This is the Final Summary Overview of a NIJ-funded research project that examined the impact of restrictive housing on the mental health of prison inmates and staff, as well as how working in restrictive housing varies from working in the general prison population.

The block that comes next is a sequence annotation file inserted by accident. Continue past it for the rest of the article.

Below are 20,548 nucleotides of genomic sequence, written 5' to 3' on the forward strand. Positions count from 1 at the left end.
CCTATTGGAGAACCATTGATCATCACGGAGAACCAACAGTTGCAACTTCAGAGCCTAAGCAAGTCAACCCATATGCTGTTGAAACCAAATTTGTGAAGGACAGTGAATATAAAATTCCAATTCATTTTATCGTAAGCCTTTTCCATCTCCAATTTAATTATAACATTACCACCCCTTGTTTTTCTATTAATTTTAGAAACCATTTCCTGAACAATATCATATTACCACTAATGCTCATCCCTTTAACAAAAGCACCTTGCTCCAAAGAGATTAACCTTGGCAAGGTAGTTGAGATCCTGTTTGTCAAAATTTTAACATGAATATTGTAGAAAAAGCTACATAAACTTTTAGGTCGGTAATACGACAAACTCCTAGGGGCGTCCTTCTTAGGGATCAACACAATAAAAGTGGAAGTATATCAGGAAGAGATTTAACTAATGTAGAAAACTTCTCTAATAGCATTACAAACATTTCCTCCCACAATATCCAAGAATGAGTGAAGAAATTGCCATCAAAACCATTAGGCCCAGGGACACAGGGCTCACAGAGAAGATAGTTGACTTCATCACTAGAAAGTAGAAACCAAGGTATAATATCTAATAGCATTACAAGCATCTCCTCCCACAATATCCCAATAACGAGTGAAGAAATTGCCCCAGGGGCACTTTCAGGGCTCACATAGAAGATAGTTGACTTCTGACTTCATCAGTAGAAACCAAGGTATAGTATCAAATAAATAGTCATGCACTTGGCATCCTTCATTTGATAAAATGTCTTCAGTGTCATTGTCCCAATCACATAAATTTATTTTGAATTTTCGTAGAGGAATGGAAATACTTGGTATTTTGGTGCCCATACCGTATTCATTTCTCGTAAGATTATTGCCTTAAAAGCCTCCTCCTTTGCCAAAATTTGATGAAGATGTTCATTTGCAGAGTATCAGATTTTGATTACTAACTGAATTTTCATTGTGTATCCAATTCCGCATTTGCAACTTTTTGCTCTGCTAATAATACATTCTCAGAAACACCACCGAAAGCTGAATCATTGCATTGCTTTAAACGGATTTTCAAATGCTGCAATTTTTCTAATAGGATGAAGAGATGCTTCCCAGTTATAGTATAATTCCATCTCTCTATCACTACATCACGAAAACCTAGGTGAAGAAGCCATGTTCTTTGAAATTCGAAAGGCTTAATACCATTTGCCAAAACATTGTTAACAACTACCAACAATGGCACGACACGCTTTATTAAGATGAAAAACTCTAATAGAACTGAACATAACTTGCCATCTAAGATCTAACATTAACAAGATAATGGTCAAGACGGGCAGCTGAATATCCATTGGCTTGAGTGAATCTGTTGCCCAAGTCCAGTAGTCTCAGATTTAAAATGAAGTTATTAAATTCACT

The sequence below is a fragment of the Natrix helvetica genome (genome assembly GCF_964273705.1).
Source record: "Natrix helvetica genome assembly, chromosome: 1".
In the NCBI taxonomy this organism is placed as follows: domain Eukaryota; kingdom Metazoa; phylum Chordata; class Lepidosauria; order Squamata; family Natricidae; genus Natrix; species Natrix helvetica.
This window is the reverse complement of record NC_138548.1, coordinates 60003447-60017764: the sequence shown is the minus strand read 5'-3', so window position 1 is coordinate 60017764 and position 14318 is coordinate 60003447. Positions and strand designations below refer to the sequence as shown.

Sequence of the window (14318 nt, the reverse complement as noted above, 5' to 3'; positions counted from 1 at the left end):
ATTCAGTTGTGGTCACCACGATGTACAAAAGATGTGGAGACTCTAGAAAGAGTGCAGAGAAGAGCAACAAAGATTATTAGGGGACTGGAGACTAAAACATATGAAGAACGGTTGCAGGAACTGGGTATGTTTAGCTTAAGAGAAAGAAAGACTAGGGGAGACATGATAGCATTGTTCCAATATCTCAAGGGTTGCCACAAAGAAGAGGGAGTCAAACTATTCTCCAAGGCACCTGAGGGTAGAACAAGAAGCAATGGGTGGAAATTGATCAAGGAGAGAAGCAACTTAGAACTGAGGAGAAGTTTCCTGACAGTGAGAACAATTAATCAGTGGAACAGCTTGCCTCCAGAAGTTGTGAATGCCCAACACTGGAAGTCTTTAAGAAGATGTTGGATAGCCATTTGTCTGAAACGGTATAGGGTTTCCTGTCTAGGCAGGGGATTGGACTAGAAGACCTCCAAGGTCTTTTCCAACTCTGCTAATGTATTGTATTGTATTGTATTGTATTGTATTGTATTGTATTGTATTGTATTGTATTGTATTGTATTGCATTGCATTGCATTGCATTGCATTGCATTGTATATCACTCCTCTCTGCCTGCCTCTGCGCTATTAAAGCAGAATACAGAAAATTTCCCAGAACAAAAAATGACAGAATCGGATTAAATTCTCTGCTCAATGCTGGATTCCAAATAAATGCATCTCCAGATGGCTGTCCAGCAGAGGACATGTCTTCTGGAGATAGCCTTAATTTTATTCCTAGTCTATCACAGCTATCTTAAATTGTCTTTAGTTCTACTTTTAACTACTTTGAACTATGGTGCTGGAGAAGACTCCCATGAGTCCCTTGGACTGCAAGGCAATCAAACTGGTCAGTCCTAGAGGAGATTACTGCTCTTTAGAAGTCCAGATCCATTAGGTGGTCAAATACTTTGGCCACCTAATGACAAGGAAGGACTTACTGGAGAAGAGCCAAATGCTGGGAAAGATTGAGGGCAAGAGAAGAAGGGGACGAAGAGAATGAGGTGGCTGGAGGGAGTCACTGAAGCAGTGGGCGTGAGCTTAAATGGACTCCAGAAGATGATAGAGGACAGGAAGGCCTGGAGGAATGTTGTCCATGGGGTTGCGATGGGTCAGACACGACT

In determining the impact of living in restrictive housing on inmate mental health, the study focused on 326 men sentenced to either medium, close, or maximum custody at eight prison units within three prison complexes. The average age of the sample was 33.4 years. Their comprehensive profiles are presented in this report. A mental health professional had told 51.5 percent of the sample that they have a mental illness or emotional problem. The staff sample used to determine the impact of working in restrictive housing consisted of 225 men and women working security positions across medium, close, and maximum-security custody in the same eight prisons across the same three prison complexes as the inmates. The measurement methods, prison conditions, and their effects on inmates and staff samples are described. The study found that prisoners in restrictive housing reported, on average, higher levels of psychosomatic symptoms experienced compared to prisoners in close or medium custody; however, the symptoms did not worsen as more time was spent in restrictive housing. Recognizing the individuality of responses to similar conditions, this study can inform practice regarding who is likely to get worse in restrictive housing, who might stay the same, and who might get better, with attention to those inmates that data analysis suggests could be expected to worsen in isolation. The advice regarding staff is that all officers are impacted by work in any type of prison setting, and they should be monitored and assisted according to individual health concerns and interaction with particular work conditions. 3 tables and 11 references